Member Since: Oct 27, 2005
01-19-2007, 05:04 AM
G'day Rosy720 & welcome to Mac-Forums.
Have you ejected the Ubuntu disc? What happens if you return to the Sys Prefs>Startup Disc, and select your HD?
Have you restarted your Mac?
Bypass Startup Volume
When a Mac is turned on or restarted, it attempts to load the operating system from the default volume selected in Startup Disk preferences. However, if you want to temporarily bypass the primary startup volume, press Command-Option-Shift-Delete at startup and the Mac will look for the next available volume (such as an optical disc or external drive) with a valid installation of the operating system. This does not affect the setting of Startup Disk preferences.
Start up in Safe Mode
Under Mac OS X 10.2 and later, you can enter Safe mode by pressing the Shift key during startup until "Safe Boot" appears in the progress window. Like starting up in Mac OS 9 with extensions and control panels disabled, Safe mode allows you to eliminate many potential sources of problems, thereby narrowing in on the cause of any trouble you suspect is related to items loading at startup.
Starting up in Safe Mode:
Performs a directory check of the hard drive identical to clicking Repair Disk in the First Aid pane of Disk Utility.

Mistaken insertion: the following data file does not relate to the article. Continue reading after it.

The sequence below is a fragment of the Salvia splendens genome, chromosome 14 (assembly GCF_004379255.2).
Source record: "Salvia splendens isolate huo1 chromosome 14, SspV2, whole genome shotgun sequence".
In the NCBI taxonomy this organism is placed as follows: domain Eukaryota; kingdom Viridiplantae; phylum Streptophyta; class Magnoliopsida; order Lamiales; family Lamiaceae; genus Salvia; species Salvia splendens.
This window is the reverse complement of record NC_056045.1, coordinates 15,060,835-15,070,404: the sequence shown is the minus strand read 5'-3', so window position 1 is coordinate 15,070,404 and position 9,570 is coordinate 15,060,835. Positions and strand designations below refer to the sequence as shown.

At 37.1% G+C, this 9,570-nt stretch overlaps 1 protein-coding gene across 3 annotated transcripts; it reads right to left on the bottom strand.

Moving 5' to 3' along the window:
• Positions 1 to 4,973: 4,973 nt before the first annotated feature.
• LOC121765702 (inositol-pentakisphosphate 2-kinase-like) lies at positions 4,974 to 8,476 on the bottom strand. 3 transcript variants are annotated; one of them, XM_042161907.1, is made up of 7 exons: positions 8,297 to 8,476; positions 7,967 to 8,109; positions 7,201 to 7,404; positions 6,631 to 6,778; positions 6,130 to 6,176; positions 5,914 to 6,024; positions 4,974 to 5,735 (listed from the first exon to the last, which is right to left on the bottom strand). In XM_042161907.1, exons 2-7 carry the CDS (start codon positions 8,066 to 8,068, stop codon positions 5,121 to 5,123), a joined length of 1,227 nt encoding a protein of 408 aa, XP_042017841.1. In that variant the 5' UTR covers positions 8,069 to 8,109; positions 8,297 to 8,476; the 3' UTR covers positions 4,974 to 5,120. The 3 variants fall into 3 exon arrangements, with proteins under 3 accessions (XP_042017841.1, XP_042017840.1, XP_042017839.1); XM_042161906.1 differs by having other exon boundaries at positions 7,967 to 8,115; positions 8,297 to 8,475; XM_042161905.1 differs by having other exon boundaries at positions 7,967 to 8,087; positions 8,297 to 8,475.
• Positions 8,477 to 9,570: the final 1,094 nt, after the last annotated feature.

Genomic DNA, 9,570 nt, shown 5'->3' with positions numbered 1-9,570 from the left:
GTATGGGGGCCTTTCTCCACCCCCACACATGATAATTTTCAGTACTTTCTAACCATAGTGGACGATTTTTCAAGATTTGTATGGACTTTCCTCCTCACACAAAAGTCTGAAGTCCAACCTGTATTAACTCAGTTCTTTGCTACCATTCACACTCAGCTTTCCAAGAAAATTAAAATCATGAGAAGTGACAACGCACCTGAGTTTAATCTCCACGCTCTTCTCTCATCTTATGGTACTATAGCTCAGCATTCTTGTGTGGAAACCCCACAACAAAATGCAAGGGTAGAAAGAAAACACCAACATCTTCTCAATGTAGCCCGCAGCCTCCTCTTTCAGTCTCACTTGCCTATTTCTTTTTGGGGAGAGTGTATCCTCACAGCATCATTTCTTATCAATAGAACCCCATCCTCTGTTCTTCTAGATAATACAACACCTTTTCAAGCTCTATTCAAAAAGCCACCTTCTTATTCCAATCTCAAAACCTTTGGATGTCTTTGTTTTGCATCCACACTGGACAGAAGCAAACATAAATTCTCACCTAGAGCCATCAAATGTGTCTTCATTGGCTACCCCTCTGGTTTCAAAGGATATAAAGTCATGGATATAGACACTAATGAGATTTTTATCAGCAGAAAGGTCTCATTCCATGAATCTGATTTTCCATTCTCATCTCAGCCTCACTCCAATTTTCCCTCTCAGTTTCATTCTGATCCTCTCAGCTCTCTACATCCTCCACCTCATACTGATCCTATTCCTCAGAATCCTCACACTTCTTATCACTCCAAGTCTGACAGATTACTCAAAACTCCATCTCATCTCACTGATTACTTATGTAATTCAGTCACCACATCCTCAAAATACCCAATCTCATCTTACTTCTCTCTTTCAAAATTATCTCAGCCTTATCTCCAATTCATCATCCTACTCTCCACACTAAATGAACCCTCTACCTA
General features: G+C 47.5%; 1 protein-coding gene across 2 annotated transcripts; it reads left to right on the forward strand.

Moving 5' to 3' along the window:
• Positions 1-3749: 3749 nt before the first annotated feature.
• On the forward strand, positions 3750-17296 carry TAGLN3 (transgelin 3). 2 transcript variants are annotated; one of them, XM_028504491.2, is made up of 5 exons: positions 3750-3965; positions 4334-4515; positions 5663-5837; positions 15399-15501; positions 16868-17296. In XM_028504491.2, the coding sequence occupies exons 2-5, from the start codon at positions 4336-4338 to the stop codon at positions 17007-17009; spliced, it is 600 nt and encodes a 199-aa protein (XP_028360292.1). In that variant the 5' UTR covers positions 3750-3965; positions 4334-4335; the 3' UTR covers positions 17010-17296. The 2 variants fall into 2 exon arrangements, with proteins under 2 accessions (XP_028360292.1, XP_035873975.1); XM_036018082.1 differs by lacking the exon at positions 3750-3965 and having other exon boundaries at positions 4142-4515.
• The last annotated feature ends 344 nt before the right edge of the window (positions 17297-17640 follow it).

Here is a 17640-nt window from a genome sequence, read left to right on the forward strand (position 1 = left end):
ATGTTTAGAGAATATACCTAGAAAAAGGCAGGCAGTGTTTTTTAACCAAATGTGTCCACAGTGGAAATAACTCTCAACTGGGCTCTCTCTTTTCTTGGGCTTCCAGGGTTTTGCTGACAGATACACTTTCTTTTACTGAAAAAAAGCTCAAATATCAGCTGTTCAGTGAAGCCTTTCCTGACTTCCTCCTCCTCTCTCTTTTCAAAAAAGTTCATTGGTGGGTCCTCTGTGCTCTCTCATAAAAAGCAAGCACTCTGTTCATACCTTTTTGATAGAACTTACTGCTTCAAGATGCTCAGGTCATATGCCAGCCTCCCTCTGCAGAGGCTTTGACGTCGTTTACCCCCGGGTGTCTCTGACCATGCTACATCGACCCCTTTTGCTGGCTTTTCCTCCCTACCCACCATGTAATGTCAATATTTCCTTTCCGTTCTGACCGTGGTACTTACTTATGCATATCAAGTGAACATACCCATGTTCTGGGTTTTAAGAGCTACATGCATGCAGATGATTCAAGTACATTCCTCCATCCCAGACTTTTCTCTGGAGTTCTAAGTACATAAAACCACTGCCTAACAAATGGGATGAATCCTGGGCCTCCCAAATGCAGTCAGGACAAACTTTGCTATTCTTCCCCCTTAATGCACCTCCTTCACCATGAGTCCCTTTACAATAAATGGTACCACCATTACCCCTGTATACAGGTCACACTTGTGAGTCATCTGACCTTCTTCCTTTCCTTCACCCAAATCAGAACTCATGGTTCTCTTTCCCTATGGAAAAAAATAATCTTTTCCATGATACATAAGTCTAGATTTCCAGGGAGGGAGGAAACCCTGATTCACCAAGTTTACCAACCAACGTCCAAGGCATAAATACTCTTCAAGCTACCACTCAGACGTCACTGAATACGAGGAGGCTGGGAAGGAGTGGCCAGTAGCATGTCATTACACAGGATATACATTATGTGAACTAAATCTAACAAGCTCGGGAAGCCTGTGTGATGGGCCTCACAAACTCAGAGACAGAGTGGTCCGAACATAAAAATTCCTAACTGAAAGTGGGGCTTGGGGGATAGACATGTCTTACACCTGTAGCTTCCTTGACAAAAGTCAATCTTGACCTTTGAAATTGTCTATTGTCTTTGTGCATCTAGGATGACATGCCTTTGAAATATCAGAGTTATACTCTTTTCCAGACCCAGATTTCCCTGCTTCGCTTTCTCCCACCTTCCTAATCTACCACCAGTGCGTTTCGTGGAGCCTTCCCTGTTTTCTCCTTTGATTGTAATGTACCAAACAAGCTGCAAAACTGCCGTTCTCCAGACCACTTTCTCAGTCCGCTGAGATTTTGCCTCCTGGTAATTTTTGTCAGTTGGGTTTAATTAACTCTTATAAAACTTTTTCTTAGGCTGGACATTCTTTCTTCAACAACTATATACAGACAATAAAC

Ignores kernel extensions cache (/System/Library/Extensions.kextcache).
Loads only required kernel extensions (/System/Library/Extensions).
Runs only Apple-installed startup items (/Library/StartupItems and /System/Library/StartupItems).
Loads only those fonts in /System/Library/Fonts (Mac OS X 10.4 only).
Trashes all font caches stored in /Library/Caches/com.apple.ATS/user ID number (Mac OS X 10.4 only).
Disables Login Items (Mac OS X 10.4 only).
Because Safe mode checks (and repairs, if needed) the directory of the Mac's startup volume, startup can take considerably longer than normal, especially if you have a large hard drive. Let the startup process run its course, lest you compound a bad situation by restarting during the lengthy disk repair.
Once the Finder appears in Safe mode, restart normally and see if your problem is gone. If so, the disk directory repair did the trick. If not, restart in Safe mode again and see if the problem is gone. If so, then the problem lies with files that aren't loaded in Safe mode, such as kernel extensions caches, non-Apple startup items, etc. Use trial and error to find the troublemaker.
When you're running in Safe mode, you can use your Mac normally, with the caveat that some things will not work. For example, you can't use an AirPort card, some audio input or output devices, or USB modems because the resources required by these devices are temporarily unavailable.
If pressed immediately at startup, the Shift key allows you to enter Safe mode as just explained. Pressed later in the startup process, it temporarily disables login/startup items specified in Accounts preferences.
If your Mac is configured to automatically login as a particular user, press the Shift key when the blue background with the progress bar appears during startup. This forces the login window to appear. Log in as the desired user, then immediately press Shift again until the Finder desktop appears.